Parasols Of Terai Disappearing Slowly

Bamboo parasols, traditionally known as Chhatris, the age-old symbol of monsoon in the Terai region are increasingly becoming rare.
Once a ubiquitous item, Chhatris have today taken a backseat to their more popular cousin, umbrellas. Created with heavier waterproof materials such as polyester and nylon, the modern-day umbrellas have come to be a much more comfortable alternative. While Chhatris are traditionally worn as caps, umbrellas have a curved handle to allow for easy grip.
Older generations fondly reflect back to the time when Chhatris were predominantly the choice among the general public.
Jhagaru Chaudhary, a senior citizen from Chandrapur Municipality Ward No. 6, vividly remembers donning a Chhatri and working in the rain during the peak paddy season. “With umbrellas, your hands aren’t free.
You have to keep holding on to the handle. This restricts movement. But using Chhatris, you efficiently work in the fields,” explains Chaudhary talking about the benefits of his traditional parasols over modern umbrellas. Because they allowed farmers to work on their fields even during heavy rains, Chhatris made more sense in Nepal’s fertile plains.
But why has it fallen out of fashion? According to Lallan Chaudhary of Bhawanipur, Gujara Municipality, several artisans of the bygone Chhatris have either given up their trade or are dead. “Chhatris are quintessentially a huge part of Tharu culture, or at least they used to be. However, due to the younger generation’s inclination to western practices, Chhatris aren’t produced anymore,” he says.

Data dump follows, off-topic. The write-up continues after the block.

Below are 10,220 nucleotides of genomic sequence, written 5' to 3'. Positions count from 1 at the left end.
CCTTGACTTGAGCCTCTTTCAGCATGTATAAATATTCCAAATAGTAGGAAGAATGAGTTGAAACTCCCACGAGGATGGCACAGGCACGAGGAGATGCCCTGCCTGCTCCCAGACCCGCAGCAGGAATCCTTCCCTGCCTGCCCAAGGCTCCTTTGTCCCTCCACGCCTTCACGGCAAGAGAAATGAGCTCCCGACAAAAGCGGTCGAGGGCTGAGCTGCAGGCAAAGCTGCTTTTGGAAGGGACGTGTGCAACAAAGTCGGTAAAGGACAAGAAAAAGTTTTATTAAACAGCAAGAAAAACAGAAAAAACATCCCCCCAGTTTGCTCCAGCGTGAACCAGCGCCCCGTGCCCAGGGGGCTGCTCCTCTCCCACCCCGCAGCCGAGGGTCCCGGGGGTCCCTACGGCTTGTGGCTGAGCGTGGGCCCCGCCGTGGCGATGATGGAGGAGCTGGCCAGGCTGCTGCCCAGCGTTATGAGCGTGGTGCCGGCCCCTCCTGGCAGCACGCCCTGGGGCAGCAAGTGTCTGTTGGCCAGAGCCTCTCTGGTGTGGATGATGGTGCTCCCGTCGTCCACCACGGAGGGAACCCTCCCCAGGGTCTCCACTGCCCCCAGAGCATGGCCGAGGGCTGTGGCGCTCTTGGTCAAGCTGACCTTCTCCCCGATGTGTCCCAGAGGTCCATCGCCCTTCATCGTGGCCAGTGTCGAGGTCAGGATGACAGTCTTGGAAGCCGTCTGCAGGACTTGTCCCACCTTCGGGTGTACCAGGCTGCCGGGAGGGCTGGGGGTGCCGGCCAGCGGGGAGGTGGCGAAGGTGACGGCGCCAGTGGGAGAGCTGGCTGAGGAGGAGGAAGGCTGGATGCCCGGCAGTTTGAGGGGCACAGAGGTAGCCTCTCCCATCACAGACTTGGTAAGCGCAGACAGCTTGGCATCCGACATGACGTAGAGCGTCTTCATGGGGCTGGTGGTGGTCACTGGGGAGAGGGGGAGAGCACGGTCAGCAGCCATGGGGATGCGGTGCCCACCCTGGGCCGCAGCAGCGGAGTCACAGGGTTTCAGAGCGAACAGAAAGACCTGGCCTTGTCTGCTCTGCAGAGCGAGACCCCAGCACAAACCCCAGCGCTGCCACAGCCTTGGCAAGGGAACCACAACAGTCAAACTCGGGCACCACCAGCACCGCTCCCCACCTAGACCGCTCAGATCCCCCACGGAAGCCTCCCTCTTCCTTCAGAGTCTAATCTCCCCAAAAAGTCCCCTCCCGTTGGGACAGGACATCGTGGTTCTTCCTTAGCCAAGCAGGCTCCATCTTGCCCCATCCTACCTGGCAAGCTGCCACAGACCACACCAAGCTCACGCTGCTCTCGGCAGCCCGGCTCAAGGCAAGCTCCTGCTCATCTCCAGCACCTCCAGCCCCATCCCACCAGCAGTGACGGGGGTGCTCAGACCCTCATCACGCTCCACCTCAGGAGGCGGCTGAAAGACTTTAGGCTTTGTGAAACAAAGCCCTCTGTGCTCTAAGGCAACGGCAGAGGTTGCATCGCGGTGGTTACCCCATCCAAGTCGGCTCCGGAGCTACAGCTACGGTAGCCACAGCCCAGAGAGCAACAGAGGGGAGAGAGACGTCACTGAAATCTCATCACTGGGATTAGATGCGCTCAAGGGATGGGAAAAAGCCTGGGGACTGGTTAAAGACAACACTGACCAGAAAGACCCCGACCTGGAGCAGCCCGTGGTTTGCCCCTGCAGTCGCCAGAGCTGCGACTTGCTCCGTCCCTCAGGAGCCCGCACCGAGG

“Apart from being a unique aspect of Tharu culture, and a practical item, Chhatris are also environmentally more suitable,” adds Shyam Chaudhary, Mayor of Gujara Municipality. Parasols are typically constructed from more delicate fabrics such as lace, cotton, linen.
In the Tharu community, these shades are weaved out of bamboos and Phanera Vahlii leaves. “It’s a shame that young people have turned a blind eye to this gem of an item,” laments Mayor Chaudhary.
As per the hairperson of Federation of Nepalese Chambers of Commerce and Industry (FNCCI), Chandrapur Division, Sunil Kumar Sah, Phanera Vahlii plants, which are used to make Chhatris are also slowly disappearing from Nepal’s vegetation.
Dev Prasad Timilsina, a former member of the parliament from Rautahat, believes that the traditional culture of any community can be preserved only if the local level can formulate and implement an elaborate policy to preserve such traditional culture.

Source : TRN,